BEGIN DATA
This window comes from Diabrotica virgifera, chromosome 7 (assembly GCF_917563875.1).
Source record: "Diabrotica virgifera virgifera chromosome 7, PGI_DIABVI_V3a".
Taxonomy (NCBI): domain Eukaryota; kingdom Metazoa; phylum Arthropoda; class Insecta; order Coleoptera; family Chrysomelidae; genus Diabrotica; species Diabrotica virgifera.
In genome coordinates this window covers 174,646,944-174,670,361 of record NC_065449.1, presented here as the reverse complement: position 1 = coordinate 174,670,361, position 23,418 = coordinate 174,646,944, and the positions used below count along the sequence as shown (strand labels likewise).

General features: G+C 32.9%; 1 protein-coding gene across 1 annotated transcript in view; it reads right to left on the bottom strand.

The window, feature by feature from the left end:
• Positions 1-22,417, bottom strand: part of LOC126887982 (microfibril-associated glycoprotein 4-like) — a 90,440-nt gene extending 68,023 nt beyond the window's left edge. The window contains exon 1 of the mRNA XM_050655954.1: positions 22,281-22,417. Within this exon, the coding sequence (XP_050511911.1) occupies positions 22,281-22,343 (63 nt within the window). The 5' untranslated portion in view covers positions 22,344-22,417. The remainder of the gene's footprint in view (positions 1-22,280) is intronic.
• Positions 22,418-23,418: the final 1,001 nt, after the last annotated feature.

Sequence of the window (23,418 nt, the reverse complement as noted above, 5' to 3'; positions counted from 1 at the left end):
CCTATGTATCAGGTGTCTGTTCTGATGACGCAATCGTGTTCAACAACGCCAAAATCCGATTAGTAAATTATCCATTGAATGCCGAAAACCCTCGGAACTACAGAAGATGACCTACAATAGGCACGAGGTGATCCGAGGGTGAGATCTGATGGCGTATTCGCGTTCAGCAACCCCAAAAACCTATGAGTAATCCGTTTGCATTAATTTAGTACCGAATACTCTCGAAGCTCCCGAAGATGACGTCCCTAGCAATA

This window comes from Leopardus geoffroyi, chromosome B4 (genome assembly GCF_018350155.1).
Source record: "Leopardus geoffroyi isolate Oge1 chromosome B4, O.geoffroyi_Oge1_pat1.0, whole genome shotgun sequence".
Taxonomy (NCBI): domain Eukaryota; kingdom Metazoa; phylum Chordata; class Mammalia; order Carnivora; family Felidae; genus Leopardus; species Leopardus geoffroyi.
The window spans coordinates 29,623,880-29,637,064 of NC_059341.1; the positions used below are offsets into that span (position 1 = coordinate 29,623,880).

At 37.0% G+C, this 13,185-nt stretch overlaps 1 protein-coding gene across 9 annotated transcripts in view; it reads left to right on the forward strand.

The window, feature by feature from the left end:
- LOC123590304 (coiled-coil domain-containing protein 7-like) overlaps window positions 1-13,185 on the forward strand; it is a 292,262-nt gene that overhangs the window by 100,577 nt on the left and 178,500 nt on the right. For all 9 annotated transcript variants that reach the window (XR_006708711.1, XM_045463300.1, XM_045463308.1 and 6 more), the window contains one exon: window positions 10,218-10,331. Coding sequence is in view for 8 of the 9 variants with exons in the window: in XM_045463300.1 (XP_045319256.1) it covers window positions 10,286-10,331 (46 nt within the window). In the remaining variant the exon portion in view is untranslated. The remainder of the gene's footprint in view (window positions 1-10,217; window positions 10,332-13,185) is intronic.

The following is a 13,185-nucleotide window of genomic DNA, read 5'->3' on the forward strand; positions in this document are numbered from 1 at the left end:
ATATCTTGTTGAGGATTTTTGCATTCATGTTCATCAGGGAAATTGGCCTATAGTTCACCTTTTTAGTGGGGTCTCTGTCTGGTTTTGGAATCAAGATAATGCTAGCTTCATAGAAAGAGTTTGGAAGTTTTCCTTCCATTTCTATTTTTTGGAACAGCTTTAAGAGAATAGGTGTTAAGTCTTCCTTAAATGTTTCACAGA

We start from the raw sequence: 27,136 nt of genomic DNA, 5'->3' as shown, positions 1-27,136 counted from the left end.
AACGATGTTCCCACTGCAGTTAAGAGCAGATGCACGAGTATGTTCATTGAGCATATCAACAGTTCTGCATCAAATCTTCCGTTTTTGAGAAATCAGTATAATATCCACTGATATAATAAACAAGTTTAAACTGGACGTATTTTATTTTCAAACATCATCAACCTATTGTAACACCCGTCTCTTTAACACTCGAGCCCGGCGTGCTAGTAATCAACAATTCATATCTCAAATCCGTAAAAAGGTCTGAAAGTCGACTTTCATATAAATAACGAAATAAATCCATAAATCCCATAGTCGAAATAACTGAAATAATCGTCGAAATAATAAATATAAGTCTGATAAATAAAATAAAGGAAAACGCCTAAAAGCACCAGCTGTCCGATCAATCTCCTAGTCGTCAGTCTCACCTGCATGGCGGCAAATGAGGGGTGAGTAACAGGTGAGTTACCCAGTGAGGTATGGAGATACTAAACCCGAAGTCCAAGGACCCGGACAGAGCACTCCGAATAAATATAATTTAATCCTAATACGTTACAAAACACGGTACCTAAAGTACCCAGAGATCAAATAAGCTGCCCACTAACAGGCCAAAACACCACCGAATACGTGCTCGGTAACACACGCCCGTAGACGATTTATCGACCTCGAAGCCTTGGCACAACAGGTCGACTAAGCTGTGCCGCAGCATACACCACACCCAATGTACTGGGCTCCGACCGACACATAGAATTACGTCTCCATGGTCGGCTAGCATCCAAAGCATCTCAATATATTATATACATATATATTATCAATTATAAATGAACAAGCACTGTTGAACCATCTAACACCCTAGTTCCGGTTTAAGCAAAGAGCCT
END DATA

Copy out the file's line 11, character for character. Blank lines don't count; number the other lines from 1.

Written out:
This window comes from Leopardus geoffroyi, chromosome B4 (genome assembly GCF_018350155.1).